Caught speeding? Lose your car for 30 days

Dubai Police campaign aims to reduce fatalities to zero by 2020

Getting tough on reckless driving, Dubai Police on Monday launched a safety campaign that warrants spot seizure of vehicles caught exceeding speed limits by 60 kmph.

Vehicles caught weaving through traffic, tailgating, or driving in any manner that is against the country’s road traffic rules will also be seized on the spot, it was warned as Dubai Police launched a two-month awareness campaign titled ‘Speed Kills’.

The campaign also aims at generating awareness to help reduce road fatalities to zero by 2020, in what would be better than the current figures in Scandinavian countries -- most of which see only 4 to 7 deaths for every 100,000 people.

Major General Saif al Zafein, head of the Traffic Department said patrolling has been intensified along Sheikh Zayed Road, Emirates Road, Dubai Bypass Road and Dubai-Al Ain Road to nab violators. Police will use handheld radars to keep a check on speeding.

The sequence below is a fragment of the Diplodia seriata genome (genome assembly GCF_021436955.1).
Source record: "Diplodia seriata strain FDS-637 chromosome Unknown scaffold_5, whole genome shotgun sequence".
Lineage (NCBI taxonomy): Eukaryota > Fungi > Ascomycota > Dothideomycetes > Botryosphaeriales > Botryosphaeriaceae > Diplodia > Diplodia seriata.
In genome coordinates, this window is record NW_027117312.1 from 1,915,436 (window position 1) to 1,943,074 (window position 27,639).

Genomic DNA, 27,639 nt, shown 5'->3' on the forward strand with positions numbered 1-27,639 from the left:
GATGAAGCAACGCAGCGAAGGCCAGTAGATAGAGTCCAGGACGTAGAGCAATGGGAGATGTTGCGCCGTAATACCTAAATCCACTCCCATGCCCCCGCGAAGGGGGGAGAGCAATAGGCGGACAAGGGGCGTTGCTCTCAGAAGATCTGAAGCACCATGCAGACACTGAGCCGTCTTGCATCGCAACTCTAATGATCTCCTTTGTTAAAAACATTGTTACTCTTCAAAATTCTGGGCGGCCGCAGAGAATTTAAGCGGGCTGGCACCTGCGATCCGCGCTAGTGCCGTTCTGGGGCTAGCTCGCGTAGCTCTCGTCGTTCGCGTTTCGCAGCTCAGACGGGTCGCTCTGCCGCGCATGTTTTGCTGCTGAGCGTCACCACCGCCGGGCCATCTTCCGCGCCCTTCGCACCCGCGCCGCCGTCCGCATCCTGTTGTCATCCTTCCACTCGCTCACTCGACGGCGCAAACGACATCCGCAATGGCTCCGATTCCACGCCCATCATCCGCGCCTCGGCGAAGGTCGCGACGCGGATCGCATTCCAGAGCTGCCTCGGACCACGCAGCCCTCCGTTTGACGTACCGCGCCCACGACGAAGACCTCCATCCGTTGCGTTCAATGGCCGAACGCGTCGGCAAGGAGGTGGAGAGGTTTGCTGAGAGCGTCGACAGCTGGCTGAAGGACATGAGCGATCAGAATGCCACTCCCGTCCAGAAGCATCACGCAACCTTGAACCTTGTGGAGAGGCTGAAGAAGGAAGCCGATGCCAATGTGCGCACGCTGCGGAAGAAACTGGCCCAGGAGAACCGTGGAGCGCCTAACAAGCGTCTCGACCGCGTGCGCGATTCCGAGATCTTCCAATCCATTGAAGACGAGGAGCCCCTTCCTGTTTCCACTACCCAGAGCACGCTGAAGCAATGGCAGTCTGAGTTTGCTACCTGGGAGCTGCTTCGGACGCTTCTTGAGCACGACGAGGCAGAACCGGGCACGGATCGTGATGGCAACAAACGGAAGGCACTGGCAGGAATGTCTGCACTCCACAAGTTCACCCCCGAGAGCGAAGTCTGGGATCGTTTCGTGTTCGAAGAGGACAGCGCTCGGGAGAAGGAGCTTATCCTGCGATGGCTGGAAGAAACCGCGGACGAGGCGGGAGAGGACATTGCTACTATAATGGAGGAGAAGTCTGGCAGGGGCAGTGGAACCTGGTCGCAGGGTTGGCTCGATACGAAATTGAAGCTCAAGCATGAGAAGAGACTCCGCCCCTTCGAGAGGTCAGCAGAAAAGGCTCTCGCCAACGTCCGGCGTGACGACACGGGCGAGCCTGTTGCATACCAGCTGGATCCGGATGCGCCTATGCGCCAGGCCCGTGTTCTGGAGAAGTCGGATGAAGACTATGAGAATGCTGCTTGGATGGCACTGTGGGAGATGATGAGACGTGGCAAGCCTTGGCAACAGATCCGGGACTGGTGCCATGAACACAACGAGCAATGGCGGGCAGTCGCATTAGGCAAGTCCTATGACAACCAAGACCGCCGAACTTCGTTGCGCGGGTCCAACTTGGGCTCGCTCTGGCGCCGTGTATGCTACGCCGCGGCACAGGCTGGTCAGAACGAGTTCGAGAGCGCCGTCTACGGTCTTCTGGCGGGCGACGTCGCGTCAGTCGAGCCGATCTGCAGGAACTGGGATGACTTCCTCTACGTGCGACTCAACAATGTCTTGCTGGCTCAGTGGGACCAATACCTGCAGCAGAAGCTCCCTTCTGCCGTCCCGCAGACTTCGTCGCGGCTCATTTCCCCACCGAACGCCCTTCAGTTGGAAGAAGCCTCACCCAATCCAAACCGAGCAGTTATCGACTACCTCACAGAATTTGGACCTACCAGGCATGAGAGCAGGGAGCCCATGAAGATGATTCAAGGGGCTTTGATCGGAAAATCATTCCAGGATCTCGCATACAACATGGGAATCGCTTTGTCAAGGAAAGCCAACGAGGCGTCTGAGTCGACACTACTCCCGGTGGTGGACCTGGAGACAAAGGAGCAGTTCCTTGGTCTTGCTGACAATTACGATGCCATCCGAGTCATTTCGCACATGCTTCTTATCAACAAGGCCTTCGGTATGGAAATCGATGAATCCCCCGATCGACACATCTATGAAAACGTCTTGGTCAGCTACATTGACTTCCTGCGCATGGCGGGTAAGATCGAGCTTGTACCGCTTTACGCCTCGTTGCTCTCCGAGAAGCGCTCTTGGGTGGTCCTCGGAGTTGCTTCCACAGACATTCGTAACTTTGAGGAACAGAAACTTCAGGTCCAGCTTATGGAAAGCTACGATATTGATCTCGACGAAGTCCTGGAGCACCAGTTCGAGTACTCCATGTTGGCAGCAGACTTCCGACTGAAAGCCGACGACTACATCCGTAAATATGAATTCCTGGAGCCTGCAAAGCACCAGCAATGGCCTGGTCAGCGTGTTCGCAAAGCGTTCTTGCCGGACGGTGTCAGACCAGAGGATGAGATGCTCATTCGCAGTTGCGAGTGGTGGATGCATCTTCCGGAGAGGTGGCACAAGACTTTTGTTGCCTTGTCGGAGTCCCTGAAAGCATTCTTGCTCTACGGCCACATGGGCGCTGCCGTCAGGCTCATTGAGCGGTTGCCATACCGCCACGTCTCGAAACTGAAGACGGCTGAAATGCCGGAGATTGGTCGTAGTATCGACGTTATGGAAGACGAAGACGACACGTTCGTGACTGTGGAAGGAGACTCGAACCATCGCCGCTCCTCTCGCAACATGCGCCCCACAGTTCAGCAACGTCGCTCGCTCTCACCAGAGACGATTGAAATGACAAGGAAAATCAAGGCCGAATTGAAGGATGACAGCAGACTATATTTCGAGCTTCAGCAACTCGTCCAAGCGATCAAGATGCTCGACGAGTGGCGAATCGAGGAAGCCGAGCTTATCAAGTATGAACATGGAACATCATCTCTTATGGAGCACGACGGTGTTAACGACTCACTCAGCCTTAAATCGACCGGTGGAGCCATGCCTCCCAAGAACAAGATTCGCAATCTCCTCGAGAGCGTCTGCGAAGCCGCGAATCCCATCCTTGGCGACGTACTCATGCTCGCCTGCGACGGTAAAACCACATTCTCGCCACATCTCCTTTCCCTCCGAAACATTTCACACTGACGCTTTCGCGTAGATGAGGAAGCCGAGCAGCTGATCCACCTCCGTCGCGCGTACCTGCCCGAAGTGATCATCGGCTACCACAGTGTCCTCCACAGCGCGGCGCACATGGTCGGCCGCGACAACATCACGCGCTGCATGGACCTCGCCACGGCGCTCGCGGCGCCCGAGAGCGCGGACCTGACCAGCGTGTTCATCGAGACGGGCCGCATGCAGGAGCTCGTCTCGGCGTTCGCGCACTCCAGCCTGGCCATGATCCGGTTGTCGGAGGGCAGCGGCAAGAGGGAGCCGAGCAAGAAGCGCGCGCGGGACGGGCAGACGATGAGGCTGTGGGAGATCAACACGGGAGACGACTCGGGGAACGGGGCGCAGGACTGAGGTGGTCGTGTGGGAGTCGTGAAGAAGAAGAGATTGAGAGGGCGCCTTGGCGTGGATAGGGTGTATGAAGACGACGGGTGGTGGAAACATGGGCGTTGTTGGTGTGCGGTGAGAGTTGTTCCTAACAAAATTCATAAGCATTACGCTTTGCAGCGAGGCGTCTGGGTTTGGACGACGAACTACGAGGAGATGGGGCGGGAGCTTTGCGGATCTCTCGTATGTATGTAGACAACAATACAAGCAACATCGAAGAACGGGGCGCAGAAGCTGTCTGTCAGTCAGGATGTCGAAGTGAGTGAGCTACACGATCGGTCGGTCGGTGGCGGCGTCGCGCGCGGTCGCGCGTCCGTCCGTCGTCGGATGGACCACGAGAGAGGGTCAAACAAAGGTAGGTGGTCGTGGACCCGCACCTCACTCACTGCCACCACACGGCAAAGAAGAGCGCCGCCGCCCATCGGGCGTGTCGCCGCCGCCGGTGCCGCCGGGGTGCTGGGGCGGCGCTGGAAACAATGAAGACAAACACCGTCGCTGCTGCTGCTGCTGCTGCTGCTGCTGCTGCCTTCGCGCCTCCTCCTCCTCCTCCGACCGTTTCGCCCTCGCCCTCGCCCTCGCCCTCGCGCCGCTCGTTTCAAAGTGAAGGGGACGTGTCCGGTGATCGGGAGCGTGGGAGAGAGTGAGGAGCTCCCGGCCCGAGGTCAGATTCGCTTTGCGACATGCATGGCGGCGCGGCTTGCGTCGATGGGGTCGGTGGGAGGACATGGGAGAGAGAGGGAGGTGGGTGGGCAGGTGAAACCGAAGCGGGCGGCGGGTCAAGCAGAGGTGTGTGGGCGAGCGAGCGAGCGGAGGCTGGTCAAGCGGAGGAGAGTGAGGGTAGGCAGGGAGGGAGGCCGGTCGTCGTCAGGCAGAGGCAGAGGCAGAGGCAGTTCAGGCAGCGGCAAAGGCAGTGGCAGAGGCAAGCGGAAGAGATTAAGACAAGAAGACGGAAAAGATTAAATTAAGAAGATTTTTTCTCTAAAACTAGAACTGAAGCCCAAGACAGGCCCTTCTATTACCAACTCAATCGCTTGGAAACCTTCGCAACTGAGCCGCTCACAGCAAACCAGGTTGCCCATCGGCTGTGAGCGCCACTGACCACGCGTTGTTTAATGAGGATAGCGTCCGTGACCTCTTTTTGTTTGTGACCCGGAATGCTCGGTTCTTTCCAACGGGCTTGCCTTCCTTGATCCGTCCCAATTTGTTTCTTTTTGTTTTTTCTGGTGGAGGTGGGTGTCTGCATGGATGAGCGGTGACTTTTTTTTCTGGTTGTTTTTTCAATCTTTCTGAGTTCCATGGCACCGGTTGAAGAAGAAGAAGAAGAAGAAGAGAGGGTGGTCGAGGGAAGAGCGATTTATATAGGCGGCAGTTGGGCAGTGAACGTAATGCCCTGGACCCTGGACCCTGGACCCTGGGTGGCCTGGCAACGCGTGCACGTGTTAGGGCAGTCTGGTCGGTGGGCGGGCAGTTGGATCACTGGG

He said cars found doing more than 60 kmph of the speed limits on any road would be seized and towed away to the impound for 30 days. Violating drivers will be fined Dh1,000 and slapped with 12 black points on the licence.

The ‘Speed Kills’ campaign highlights the imperative need to maintain speed limits, especially since 70 per cent of all road accidents are caused by recklessly fast driving.

The latest figures show that road deaths declined to 134 during the first 10 months of 2010. The toll was 194 during the same period in 2009.

Over-speeding remains a concern as it claimed 34 lives this year, marginally lower than 39 during the first 10 months of last year.

Lt General Dahi Khalfan Tamim, the Dubai Police Chief, said the “zero fatality” objective is driven by the fact that road deaths have been on the decline since 25 years. He said it is an achievable goal.

The fatality rate was 12.9 per 100,000 people last year, while it is expected to decline to 10 or 11 this year.

From 336 deaths in 2006, road fatalities declined to 312 in 2007, and 294 in 2008.

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